A Japanese soldier named Lt. Hiroo Onoda hid in the remote Philippine island of Lubang during World War II. Unfortunately, he was not told that the war officially ended in 1945 so he remained in hiding for 29 years, not out of fear of execution, but due to his loyalty to the Imperial Army.
From Japan to Lubang, Philippines
Hiroo Onoda was only 20 years old and working at a trading company in China when he was called up to join the army.
After passing the physical exam, he immediately quit his job and returned to Japan in August 1942.
During the training, Onoda was chosen to become part of the Imperial Army intelligence school where he was taught how to conduct guerilla warfare. He then left Japan to join the Sugi Brigade in the Lubang Island, Philippines.
He was tasked to lead the Lubang Garrison for the guerilla warfare. Their division commander ordered all his men to never “die by your own hand” so whatever happens, they should continue to survive even if it means living on coconuts.
Sadly for Onoda, he took his commander’s words quite literally.
Onoda was supposed to destroy the Lubang airfield but after they were outnumbered by the Allied Forces, the garrison commanders left him in the dark.
Soon, the remaining soldiers retreated into the inner parts of the island and split up into different groups with 3 to 4 members each.
Three people joined Onoda in his cell, namely: Private Yuichi Akatsu (22 years old), Private Kinshichi Kozuka (24 years old), and Corporal Shoichi Shimada (30 years old).
The group saw leaflets after leaflets announcing that the war had already ended. However, fearing that the Allied Forces were just misleading them, Onoda and the rest of his group dismissed all those information as a hoax.
After a few years of hiding and struggling with hunger, Akatsu decided to surrender in 1949. Shimada and Kozuka, on the other hand, were killed during a clash with local patrol in 1954 and 1972, respectively.
In 1974, Norio Suzuki, a college dropout from Japan, went to the Philippines for a journey that would ultimately discover the whereabouts of Onoda.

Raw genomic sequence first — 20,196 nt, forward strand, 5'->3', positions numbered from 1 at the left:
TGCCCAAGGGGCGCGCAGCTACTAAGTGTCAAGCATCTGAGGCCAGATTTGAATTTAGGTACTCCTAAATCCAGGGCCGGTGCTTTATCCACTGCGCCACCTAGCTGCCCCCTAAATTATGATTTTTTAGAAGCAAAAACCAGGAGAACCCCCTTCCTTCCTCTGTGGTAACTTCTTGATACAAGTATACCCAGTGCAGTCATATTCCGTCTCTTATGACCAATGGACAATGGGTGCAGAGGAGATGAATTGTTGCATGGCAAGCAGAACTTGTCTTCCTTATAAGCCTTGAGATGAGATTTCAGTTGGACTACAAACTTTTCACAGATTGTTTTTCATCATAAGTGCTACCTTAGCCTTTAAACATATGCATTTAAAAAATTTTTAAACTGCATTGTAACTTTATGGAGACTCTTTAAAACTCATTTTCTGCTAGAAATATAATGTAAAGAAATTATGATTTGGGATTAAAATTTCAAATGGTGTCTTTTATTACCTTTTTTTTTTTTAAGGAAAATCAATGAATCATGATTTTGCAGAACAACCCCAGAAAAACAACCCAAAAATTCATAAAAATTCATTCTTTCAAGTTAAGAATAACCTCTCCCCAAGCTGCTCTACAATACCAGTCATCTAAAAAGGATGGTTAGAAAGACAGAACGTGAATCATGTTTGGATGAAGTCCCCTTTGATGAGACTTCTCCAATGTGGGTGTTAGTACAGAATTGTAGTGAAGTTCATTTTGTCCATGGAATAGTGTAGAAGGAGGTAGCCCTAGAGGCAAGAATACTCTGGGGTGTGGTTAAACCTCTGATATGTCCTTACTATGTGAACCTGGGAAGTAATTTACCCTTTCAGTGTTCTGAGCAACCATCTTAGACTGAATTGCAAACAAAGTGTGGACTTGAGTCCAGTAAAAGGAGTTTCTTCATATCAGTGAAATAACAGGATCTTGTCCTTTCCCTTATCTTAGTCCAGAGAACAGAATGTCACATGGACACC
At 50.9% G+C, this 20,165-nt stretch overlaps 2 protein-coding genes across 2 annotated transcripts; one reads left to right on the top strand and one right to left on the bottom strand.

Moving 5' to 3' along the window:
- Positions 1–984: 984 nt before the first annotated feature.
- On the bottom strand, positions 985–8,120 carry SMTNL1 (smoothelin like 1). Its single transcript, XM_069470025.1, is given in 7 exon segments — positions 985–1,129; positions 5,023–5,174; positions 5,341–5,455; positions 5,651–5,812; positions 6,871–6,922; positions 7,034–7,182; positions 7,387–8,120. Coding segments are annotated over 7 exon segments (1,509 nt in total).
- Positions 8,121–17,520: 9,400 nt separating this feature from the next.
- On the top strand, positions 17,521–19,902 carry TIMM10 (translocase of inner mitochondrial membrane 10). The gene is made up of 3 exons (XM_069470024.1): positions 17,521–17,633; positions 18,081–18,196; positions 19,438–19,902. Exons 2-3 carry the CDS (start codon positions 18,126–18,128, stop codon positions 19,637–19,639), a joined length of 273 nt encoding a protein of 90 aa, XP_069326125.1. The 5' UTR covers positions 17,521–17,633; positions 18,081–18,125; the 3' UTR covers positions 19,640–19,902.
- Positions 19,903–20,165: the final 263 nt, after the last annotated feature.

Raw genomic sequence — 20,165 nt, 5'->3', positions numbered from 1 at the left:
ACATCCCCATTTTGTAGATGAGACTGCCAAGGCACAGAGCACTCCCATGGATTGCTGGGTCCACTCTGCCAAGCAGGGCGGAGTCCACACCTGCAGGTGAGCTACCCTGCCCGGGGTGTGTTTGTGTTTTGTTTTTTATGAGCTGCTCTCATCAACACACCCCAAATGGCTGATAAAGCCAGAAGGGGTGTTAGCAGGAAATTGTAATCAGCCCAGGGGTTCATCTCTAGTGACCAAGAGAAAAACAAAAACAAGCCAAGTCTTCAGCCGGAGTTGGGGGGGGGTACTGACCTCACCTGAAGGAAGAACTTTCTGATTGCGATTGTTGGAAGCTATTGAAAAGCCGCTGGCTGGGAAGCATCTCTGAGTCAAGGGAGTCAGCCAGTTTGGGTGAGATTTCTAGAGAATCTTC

Suzuki succeeded to meet Onoda face to face. However, the latter refused to come with Suzuki and explained that he would only surrender under his commander’s order.
Eventually, Suzuki traveled all the way back to Japan to find Major Taniguchi, Onoda’s former commander who was already working as a bookseller at that time. Finally, on March 29, 1974, Taniguchi met Onoda and gave the latter an order stating that all combat activity was to be stopped.
“Paragon of the Japanese Soldier.”
The 52-year old Onoda surrendered to the Philippine government and presented his samurai sword to then President Ferdinand Marcos as a symbolic gesture.
Marcos, in turn, returned it to him and pardoned Onoda for the crimes he committed while in hiding.
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Onoda returned to Japan and received a hero’s welcome. In fact, the Japanese ambassador to the Philippines even dubbed him as the “paragon of the Japanese soldier” for showing unbelievable loyalty to the emperor.
Onoda later married Machie Onuki, a 33-year-old hostess from Tokyo, and settled down at a ranch in Brazil. The couple returned to Japan in 1984 to open a school that taught survival skills to kids.
Hiroo Onoda died on January 16, 2014, at the age of 91.